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clarifying the issues for any appeal and by eliminating the necessity of a new trial because of an ambiguous jury verdict. The changes made it possible to determine whether, if the jury found the defendant guilty of murder in the first degree based solely on the doctrine of felony-murder, the felony was statutory rape. The judge instructed the jury to determine first whether the defendant was guilty of murder in the first degree, and, only if they did, to determine the ground or grounds for that conclusion. Because the jury had to arrive unanimously not only on a verdict of guilty but also on the ground or grounds for that verdict, the questions may in fact have tended to influence the jury away from a guilty verdict. We see no error in the use of a verdict slip of the character presented to the jury, and certainly we discern no substantial likelihood of a miscarriage of justice in the use of the verdict slip. [Note 4]

3. We see no basis for ordering a new trial or for reducing the verdicts pursuant to our duty under G. L. c. 278, Section 33E.

Judgments affirmed.


[Note 1] At the time of these crimes, a sentence of life imprisonment was authorized for both forcible and statutory rape. See G. L. c. 265, Section 22, as appearing in St. 1974, c. 474, Section 1; c. 265, Section 22A, as appearing in St. 1974, c. 474, Section 2; and c. 265, Section 23, as appearing in St. 1974, c. 474, Section 3. General Laws c. 265, Section 1, provides that a crime punishable with life imprisonment can be the basis of a conviction of felony-murder in the first degree. Kidnapping of the character involved in this case, however, carried a maximum sentence of ten years (G. L. c. 265, Section 26) and hence could not have supported a conviction of murder in the first degree.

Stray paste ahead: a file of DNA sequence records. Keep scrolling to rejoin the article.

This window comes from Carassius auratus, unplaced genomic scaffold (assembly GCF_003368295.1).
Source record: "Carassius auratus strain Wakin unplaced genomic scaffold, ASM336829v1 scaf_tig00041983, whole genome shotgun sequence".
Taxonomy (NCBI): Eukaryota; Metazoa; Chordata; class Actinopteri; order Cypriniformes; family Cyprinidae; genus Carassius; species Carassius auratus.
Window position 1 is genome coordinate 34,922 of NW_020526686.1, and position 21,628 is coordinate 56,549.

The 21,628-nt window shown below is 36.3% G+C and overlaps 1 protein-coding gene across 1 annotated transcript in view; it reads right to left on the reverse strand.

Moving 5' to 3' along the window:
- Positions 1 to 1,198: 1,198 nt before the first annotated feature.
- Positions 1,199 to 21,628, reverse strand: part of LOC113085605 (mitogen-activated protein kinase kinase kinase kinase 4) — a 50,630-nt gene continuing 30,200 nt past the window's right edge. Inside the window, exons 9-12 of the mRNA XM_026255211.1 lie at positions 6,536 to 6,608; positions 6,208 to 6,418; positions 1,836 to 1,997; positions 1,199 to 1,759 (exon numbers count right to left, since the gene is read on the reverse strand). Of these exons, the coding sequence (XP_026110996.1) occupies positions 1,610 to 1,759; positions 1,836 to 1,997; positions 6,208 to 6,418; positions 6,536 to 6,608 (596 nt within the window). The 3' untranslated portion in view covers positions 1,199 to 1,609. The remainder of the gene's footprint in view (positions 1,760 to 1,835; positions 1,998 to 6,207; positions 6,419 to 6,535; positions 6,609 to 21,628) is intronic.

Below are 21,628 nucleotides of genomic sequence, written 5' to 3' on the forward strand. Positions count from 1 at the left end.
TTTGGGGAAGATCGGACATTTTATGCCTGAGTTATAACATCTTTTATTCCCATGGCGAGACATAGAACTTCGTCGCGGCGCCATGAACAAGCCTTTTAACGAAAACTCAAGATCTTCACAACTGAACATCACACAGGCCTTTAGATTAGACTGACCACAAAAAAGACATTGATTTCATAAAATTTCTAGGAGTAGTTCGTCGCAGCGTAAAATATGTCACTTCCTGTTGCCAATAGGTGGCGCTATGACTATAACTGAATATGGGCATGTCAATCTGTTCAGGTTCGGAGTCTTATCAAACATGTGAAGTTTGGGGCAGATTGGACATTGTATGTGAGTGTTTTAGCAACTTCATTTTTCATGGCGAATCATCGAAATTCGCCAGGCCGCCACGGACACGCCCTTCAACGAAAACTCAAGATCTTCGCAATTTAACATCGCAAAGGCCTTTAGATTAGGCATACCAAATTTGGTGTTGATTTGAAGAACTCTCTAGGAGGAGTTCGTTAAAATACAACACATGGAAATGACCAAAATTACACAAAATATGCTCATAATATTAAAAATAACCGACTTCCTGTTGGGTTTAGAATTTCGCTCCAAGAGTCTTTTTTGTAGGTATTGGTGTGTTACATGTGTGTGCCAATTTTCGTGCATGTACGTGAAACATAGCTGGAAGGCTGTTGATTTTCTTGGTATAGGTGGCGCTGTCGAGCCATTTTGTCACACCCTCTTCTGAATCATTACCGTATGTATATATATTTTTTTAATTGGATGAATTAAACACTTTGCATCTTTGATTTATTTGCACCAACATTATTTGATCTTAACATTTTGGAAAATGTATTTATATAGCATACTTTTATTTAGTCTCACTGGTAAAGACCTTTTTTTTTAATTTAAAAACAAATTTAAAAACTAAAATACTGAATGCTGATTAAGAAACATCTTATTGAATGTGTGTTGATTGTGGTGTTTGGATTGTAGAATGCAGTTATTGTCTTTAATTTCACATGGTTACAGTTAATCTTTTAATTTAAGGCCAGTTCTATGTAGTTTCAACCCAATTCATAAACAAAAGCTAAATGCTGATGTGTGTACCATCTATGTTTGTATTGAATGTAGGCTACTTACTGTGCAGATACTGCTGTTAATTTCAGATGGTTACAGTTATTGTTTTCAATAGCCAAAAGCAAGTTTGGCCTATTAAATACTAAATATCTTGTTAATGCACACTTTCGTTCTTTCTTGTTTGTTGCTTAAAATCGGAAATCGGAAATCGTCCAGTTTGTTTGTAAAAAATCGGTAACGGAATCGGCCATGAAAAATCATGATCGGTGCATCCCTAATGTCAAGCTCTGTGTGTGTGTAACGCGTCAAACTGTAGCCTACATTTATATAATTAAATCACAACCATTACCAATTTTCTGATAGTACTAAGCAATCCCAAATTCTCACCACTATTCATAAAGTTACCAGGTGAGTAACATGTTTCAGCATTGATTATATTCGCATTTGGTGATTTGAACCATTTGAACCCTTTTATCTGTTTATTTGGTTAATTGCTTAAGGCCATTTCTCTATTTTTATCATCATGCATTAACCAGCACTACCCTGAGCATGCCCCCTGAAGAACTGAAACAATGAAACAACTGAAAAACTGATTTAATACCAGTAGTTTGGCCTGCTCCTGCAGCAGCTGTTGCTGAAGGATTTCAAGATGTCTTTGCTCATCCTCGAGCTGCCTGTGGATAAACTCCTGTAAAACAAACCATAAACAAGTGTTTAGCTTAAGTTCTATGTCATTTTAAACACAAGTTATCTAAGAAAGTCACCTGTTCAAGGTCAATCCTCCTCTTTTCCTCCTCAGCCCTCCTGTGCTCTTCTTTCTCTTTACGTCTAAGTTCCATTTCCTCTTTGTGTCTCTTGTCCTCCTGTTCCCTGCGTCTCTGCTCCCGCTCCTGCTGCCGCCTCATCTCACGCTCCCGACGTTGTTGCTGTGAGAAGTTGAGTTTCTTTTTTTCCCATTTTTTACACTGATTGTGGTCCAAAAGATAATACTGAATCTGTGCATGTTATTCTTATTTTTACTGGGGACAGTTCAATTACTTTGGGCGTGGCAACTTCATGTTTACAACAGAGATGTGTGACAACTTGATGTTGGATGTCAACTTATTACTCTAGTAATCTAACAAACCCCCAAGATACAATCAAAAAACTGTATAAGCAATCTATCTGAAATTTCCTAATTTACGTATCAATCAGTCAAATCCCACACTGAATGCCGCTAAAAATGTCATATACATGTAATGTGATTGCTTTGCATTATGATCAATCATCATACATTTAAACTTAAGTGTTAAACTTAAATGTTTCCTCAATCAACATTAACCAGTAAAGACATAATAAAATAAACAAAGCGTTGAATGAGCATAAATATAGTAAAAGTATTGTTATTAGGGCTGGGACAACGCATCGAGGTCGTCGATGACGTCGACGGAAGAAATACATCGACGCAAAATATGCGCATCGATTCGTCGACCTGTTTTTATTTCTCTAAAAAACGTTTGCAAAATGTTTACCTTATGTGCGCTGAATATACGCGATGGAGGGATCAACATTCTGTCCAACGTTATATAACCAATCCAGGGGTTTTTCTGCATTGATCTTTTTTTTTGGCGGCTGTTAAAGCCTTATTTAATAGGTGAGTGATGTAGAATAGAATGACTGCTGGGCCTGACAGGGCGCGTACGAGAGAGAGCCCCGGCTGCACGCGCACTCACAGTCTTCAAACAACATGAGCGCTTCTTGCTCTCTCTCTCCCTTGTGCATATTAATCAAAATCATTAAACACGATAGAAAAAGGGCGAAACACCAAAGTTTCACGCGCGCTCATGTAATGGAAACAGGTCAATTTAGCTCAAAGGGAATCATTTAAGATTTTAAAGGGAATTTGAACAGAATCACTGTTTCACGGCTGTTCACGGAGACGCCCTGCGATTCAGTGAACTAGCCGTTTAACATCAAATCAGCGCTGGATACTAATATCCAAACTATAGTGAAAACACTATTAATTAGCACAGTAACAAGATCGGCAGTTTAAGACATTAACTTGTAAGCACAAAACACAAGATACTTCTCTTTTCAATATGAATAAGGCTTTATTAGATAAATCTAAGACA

[Note 2] The judge's concern whether the felony of "statutory rape" could be the basis for a felony-murder conviction was well justified in light of what this court has since said in Commonwealth v. Moran, ante 644, 650-651 (1982), and Commonwealth v. Matchett, 386 Mass. 492, 507-508 (1982).

[Note 3] The defendant may have been benefited by the change because the jury were given the option of finding him guilty of the lesser offense of statutory rape. Although forcible rape and statutory rape both carried a life sentence as the maximum penalty, the sentence likely to be imposed for statutory rape would tend to be less severe than a sentence for forcible rape. Of course, the defendant was not benefited in one sense because the change in the instructions eliminated an appellate issue as to the adequacy of the initial charge.

[Note 4] The use of a verdict slip in the form ultimately presented to the jury may be justified on the ground that, without such answers, a judge would be barred from imposing consecutive sentences for conviction of both murder in the first degree and any felony which may have been the basis of that murder conviction. See Shabazz v. Commonwealth, ante 291, 294 (1982). If a jury find and state that a defendant is guilty of murder in the first degree on the ground of deliberate premeditation or on the ground of extreme atrocity or cruelty (or on both grounds), the fact that there was a guilty finding on a felony charge which might have warranted, and perhaps resulted in, a finding of guilty of murder in the first degree, based on the felony-murder doctrine, would not foreclose consecutive sentences, at least on traditional theories. See id.; Commonwealth v. Wilson, 381 Mass. 90, 123 (1980).

Although the issue raised here was not the focus of the defendant's objection, a verdict slip with three subheadings for murder in the first degree was used in Commonwealth v. Chubbuck, 384 Mass. 746, 754 (1981). This court said that "[t]here was no error in the verdict slip . . . ." Id.

The question of consecutive sentences is not before us because the defendant in this case received a life sentence for murder, two concurrent life sentences for rape, and a concurrent sentence (from nine to ten years) for kidnapping.